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Counting layoffs, bowlers and other bits of American life


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POSTED: Sunday, December 20, 2009

More adults play video games than take education courses. Americans drink more bottled water than alcohol. One in 10 male students said they carried a weapon to school within the previous month. And while abortion rates keep declining, one in three births is to an unmarried woman.

Those and 1,400 other tables add up to a profile by numbers of the United States, as defined by the Census Bureau and other government agencies in the 2010 Statistical Abstract of the United States. They quantify everything from the impact of the technological revolution to the effects of the latest recession.

An estimated 110 billion text messages were sent on cell phones in December 2008, more than double the 48 billion in the previous December. The value of retail sales online soared from $24 billion when the decade began to $128 billion in 2007.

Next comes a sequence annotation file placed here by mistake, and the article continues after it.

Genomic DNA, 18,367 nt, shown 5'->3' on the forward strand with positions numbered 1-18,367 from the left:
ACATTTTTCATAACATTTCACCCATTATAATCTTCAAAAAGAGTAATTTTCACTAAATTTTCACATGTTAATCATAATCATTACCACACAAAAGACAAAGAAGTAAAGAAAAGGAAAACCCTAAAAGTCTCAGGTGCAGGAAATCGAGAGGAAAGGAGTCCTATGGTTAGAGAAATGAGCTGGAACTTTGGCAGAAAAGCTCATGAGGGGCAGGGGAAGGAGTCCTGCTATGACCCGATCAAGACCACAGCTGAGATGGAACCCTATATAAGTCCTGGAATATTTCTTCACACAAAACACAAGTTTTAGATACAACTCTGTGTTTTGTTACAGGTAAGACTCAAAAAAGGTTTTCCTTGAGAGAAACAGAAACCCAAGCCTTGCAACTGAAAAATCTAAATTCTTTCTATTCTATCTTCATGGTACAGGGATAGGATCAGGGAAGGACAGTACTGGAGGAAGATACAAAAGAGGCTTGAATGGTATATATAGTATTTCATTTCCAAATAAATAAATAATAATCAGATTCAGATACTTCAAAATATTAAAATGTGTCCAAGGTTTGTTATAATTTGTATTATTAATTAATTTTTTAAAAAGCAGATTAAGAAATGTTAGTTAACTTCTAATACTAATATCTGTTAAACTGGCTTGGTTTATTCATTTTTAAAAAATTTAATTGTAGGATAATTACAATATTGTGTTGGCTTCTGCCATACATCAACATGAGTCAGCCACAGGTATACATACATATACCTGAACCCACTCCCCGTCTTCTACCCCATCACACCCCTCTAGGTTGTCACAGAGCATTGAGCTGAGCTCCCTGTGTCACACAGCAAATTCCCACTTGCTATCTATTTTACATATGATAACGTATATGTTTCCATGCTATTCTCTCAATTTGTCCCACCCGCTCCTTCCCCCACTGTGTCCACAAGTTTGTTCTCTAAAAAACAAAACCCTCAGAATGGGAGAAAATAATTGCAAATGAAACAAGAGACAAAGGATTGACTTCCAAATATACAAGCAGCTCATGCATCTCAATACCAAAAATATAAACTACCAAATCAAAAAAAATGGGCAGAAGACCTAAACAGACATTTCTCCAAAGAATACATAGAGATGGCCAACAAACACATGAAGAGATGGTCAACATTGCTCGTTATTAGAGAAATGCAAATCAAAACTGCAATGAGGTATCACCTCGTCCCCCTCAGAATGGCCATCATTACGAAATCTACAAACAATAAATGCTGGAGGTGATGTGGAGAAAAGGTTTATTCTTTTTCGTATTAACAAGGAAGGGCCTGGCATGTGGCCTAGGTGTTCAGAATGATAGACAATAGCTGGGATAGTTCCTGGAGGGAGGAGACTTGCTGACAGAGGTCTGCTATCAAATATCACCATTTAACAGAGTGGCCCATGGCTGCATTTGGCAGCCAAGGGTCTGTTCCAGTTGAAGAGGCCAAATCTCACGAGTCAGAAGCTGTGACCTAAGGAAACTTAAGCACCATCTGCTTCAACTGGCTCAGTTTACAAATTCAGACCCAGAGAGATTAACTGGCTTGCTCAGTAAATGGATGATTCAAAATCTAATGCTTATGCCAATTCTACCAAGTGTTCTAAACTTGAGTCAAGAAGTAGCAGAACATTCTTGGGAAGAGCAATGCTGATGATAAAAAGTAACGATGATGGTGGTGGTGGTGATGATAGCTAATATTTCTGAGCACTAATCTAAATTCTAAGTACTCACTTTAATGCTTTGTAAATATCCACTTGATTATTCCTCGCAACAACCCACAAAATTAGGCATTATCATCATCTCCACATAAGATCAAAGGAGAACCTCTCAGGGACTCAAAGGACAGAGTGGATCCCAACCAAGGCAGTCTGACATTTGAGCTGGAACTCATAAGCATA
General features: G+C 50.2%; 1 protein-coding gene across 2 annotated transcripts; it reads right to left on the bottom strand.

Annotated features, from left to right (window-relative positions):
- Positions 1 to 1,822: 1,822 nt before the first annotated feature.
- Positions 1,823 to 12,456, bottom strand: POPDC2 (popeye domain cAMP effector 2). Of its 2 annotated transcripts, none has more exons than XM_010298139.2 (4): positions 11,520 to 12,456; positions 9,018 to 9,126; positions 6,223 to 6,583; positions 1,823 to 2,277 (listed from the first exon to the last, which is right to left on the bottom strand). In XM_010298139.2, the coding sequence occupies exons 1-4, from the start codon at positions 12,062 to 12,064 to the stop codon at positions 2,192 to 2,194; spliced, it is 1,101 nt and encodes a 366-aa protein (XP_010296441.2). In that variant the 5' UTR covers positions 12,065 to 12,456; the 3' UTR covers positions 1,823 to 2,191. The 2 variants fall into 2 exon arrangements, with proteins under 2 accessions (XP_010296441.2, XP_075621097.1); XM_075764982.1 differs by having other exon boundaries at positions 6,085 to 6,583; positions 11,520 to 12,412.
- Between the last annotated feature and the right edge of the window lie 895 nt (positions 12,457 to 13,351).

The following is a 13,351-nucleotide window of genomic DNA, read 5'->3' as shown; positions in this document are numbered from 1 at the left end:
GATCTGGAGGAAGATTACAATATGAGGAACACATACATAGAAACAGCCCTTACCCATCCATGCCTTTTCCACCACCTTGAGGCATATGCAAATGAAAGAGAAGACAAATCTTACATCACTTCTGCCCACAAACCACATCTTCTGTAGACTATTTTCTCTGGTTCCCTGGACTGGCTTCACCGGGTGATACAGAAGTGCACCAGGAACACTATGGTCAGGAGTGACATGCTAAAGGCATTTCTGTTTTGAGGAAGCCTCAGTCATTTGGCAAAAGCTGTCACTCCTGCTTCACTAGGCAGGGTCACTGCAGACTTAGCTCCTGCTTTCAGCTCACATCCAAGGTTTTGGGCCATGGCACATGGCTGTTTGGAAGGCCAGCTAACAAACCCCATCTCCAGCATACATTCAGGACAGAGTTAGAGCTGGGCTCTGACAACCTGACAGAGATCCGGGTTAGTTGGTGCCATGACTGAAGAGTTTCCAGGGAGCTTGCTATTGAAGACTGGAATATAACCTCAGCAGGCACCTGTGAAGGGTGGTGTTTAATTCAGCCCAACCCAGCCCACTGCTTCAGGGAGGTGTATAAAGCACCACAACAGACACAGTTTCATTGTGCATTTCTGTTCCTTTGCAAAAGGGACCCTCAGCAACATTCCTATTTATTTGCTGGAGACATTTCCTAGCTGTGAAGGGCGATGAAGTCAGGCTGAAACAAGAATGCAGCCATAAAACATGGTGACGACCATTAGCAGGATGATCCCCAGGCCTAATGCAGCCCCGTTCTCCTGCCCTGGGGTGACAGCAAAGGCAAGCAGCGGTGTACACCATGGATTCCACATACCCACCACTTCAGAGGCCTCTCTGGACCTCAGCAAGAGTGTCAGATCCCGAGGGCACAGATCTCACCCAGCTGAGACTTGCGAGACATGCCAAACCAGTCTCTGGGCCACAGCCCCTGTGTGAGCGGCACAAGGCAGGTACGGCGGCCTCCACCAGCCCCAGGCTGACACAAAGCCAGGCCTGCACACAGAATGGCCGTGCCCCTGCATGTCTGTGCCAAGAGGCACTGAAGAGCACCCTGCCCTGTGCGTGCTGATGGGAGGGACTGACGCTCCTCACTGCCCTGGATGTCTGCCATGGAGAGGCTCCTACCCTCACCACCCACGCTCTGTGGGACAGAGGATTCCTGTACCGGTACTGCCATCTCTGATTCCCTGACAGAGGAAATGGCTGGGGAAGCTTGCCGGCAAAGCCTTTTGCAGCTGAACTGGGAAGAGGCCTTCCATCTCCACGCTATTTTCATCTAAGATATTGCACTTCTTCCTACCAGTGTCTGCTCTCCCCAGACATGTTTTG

Meanwhile, the number of pieces of mail delivered by the Postal Service, which began declining in 2007, dipped in 2008 to the lowest in a decade. The number of daily newspapers dropped to 1,408 in 2008 from 1,480 in 2000; circulation plunged to 48.6 million copies from 55.8 million.

Women, already a majority among new recipients of bachelor's and master's degrees, pulled even with men among new recipients of doctoral degrees in 2007 for the first time.

About three in 10 people who married in the early 1990s did not stay married long enough to celebrate their 10th anniversary.

Last year, employers ordered 8,263 mass layoffs (defined as when an employer has at least 50 unemployment insurance claims pending at least 31 days) compared with 5,363 the year before. For the first time since 2000, retail sales declined; spending on lottery tickets increased.

More Americans spent their leisure time hunting with firearms than playing baseball. Twice as many bowl as play golf.

Americans are consuming more fish, wine and watermelon, more Italian cheese than American cheese, and they are drinking less milk but raising more milk cows.

If you are thinking of moving to Harare, Zimbabwe, it has the highest cost of living for Americans working for private companies abroad—143 percent higher than Washington, D.C.

La Paz, Bolivia, and Tegucigalpa, Honduras, are bargains at 16 percent of Washington's living costs.

The statistical abstract is available from the federal government Printing Office and the National Technical Information Service and online from the Census Bureau: census.gov/prod/www/abs/statab2006(USCORE)2010.html.